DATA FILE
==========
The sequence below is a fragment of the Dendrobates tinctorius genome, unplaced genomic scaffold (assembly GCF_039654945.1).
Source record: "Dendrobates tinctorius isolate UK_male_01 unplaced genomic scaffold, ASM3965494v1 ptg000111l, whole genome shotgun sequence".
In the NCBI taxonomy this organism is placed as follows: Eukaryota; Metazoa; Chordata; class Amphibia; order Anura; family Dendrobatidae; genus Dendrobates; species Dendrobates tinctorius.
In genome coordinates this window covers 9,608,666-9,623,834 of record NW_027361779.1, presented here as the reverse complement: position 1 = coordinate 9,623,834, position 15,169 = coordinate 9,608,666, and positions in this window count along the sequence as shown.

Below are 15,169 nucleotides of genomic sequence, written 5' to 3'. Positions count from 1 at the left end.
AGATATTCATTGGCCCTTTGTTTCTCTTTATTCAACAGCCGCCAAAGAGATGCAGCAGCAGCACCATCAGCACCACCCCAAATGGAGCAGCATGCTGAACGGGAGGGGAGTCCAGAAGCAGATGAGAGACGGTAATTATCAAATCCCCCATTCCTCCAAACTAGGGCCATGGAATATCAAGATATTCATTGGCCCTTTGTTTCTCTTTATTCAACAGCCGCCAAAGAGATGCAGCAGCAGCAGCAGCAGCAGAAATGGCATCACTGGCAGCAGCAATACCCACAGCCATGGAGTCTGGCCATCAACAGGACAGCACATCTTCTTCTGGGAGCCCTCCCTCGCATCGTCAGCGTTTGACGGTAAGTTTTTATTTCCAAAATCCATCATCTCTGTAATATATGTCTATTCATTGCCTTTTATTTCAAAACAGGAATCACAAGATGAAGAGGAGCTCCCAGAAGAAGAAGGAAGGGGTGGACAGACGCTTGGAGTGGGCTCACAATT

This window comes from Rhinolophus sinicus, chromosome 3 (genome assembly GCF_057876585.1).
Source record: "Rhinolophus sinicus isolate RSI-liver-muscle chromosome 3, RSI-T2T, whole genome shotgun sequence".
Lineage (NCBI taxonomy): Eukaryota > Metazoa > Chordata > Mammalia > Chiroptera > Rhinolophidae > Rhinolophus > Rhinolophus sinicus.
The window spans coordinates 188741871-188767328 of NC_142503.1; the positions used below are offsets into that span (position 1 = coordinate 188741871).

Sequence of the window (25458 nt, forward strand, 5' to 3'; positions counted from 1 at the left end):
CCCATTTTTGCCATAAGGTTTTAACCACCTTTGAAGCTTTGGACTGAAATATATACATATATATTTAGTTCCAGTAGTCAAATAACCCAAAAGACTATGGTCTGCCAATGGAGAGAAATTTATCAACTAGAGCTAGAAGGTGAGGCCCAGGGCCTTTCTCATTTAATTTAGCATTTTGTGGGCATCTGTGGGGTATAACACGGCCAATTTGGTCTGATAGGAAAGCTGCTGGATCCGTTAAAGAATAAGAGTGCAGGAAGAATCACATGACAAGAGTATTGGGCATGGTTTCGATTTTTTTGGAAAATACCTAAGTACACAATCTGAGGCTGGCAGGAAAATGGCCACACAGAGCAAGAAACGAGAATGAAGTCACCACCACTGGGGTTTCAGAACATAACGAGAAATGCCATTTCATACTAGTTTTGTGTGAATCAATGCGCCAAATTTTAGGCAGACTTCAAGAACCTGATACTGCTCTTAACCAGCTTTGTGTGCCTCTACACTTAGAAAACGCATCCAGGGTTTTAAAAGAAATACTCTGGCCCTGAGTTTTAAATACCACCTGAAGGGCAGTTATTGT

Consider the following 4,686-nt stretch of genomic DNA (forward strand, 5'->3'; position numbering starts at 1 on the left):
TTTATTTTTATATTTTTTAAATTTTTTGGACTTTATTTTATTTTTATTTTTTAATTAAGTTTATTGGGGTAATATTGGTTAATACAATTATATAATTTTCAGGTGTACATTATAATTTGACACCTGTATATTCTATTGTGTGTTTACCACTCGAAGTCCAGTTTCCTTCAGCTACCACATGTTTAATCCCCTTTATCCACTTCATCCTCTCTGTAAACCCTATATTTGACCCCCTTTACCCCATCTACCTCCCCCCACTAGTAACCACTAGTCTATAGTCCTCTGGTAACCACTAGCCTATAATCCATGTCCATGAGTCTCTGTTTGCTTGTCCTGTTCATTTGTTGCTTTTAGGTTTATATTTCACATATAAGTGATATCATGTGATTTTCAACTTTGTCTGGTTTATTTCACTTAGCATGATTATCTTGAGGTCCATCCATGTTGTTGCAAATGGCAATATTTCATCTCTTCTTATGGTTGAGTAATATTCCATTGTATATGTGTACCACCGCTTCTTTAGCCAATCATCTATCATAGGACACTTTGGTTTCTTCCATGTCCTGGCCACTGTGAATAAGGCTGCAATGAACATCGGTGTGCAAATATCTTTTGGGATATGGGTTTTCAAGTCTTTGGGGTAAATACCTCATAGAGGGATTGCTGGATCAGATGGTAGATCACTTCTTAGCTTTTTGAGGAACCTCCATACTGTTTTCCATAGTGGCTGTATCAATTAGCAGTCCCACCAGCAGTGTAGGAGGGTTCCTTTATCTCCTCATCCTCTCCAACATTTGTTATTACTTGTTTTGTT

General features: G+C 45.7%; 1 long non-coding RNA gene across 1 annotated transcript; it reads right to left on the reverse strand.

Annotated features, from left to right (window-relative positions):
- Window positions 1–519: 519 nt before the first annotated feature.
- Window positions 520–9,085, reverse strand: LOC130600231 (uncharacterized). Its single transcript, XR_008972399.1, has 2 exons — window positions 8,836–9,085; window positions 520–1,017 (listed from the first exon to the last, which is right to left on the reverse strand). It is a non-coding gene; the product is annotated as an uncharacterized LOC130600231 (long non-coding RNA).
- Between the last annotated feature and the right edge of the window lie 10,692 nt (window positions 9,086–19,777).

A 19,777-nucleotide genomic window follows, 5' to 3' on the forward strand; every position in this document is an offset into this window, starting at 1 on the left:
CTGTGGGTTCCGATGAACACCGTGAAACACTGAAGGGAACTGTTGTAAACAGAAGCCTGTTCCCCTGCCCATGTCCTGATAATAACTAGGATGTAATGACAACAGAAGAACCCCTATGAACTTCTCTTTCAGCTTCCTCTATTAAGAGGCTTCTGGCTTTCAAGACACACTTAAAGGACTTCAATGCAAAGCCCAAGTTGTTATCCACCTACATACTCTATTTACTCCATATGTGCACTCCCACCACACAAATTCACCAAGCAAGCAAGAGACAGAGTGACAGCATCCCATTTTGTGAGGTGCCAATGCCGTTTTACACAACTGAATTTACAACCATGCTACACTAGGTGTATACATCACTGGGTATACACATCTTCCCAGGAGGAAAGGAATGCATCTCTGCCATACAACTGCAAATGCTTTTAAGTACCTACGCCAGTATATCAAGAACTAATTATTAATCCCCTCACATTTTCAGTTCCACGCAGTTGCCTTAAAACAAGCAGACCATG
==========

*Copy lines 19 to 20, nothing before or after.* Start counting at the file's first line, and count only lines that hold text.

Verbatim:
- Between the last annotated feature and the right edge of the window lie 10,692 nt (window positions 9,086–19,777).

A 19,777-nucleotide genomic window follows, 5' to 3' on the forward strand; every position in this document is an offset into this window, starting at 1 on the left: